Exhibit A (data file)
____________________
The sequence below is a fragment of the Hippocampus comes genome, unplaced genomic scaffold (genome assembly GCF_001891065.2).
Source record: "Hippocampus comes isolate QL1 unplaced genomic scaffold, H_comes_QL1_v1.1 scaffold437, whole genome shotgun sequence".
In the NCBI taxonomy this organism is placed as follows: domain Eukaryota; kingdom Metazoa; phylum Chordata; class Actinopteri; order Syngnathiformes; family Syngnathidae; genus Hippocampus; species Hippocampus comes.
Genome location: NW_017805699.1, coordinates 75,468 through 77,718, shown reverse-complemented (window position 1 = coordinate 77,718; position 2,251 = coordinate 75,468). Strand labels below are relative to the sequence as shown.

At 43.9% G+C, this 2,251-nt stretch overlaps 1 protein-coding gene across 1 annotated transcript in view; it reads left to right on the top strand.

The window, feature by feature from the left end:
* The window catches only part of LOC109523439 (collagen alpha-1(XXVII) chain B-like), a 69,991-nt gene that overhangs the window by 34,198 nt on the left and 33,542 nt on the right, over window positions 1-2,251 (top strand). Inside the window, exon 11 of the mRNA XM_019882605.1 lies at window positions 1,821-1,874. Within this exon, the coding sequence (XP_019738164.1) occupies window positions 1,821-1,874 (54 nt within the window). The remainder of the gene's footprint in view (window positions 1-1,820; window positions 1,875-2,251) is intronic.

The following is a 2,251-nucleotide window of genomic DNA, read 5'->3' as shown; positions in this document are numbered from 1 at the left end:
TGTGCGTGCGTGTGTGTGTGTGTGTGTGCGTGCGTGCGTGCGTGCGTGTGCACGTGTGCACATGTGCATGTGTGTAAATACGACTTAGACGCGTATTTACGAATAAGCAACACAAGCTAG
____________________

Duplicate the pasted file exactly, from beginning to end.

The sequence below is a fragment of the Hippocampus comes genome, unplaced genomic scaffold (genome assembly GCF_001891065.2).
Source record: "Hippocampus comes isolate QL1 unplaced genomic scaffold, H_comes_QL1_v1.1 scaffold437, whole genome shotgun sequence".
In the NCBI taxonomy this organism is placed as follows: domain Eukaryota; kingdom Metazoa; phylum Chordata; class Actinopteri; order Syngnathiformes; family Syngnathidae; genus Hippocampus; species Hippocampus comes.
Genome location: NW_017805699.1, coordinates 75,468 through 77,718, shown reverse-complemented (window position 1 = coordinate 77,718; position 2,251 = coordinate 75,468). Strand labels below are relative to the sequence as shown.

At 43.9% G+C, this 2,251-nt stretch overlaps 1 protein-coding gene across 1 annotated transcript in view; it reads left to right on the top strand.

The window, feature by feature from the left end:
* The window catches only part of LOC109523439 (collagen alpha-1(XXVII) chain B-like), a 69,991-nt gene that overhangs the window by 34,198 nt on the left and 33,542 nt on the right, over window positions 1-2,251 (top strand). Inside the window, exon 11 of the mRNA XM_019882605.1 lies at window positions 1,821-1,874. Within this exon, the coding sequence (XP_019738164.1) occupies window positions 1,821-1,874 (54 nt within the window). The remainder of the gene's footprint in view (window positions 1-1,820; window positions 1,875-2,251) is intronic.

The following is a 2,251-nucleotide window of genomic DNA, read 5'->3' as shown; positions in this document are numbered from 1 at the left end:
TGTGCGTGCGTGTGTGTGTGTGTGTGTGCGTGCGTGCGTGCGTGCGTGTGCACGTGTGCACATGTGCATGTGTGTAAATACGACTTAGACGCGTATTTACGAATAAGCAACACAAGCTAG